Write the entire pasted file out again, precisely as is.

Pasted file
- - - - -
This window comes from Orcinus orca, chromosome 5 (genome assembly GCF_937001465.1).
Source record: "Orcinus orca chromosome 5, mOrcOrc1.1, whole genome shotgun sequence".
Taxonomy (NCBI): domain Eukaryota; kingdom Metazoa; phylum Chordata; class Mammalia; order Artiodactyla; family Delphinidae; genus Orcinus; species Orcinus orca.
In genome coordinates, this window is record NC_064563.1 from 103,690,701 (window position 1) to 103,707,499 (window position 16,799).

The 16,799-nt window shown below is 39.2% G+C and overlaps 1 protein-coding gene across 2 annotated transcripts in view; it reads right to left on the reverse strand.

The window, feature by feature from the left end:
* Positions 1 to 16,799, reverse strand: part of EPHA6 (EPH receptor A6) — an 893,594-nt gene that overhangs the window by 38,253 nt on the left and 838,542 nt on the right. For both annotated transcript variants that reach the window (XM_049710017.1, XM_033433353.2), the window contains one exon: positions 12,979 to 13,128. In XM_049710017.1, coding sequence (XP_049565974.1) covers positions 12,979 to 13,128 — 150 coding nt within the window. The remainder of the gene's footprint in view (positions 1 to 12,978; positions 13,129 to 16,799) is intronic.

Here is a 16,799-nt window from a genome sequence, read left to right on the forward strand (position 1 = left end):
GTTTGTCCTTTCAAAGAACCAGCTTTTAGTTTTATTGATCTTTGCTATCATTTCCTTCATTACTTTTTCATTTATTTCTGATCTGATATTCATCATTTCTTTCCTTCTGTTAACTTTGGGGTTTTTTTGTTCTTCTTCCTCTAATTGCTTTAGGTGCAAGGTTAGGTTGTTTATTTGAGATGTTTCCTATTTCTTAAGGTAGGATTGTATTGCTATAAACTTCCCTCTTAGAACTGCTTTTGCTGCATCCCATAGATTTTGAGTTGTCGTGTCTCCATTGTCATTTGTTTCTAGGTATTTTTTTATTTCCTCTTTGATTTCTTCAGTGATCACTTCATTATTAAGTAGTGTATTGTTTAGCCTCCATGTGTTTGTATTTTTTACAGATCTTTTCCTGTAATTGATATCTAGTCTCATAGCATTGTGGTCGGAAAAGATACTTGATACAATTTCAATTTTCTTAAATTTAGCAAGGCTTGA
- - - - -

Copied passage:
This window comes from Orcinus orca, chromosome 5 (genome assembly GCF_937001465.1).
Source record: "Orcinus orca chromosome 5, mOrcOrc1.1, whole genome shotgun sequence".
Taxonomy (NCBI): domain Eukaryota; kingdom Metazoa; phylum Chordata; class Mammalia; order Artiodactyla; family Delphinidae; genus Orcinus; species Orcinus orca.
In genome coordinates, this window is record NC_064563.1 from 103,690,701 (window position 1) to 103,707,499 (window position 16,799).

The 16,799-nt window shown below is 39.2% G+C and overlaps 1 protein-coding gene across 2 annotated transcripts in view; it reads right to left on the reverse strand.

The window, feature by feature from the left end:
* Positions 1 to 16,799, reverse strand: part of EPHA6 (EPH receptor A6) — an 893,594-nt gene that overhangs the window by 38,253 nt on the left and 838,542 nt on the right. For both annotated transcript variants that reach the window (XM_049710017.1, XM_033433353.2), the window contains one exon: positions 12,979 to 13,128. In XM_049710017.1, coding sequence (XP_049565974.1) covers positions 12,979 to 13,128 — 150 coding nt within the window. The remainder of the gene's footprint in view (positions 1 to 12,978; positions 13,129 to 16,799) is intronic.

Here is a 16,799-nt window from a genome sequence, read left to right on the forward strand (position 1 = left end):
GTTTGTCCTTTCAAAGAACCAGCTTTTAGTTTTATTGATCTTTGCTATCATTTCCTTCATTACTTTTTCATTTATTTCTGATCTGATATTCATCATTTCTTTCCTTCTGTTAACTTTGGGGTTTTTTTGTTCTTCTTCCTCTAATTGCTTTAGGTGCAAGGTTAGGTTGTTTATTTGAGATGTTTCCTATTTCTTAAGGTAGGATTGTATTGCTATAAACTTCCCTCTTAGAACTGCTTTTGCTGCATCCCATAGATTTTGAGTTGTCGTGTCTCCATTGTCATTTGTTTCTAGGTATTTTTTTATTTCCTCTTTGATTTCTTCAGTGATCACTTCATTATTAAGTAGTGTATTGTTTAGCCTCCATGTGTTTGTATTTTTTACAGATCTTTTCCTGTAATTGATATCTAGTCTCATAGCATTGTGGTCGGAAAAGATACTTGATACAATTTCAATTTTCTTAAATTTAGCAAGGCTTGA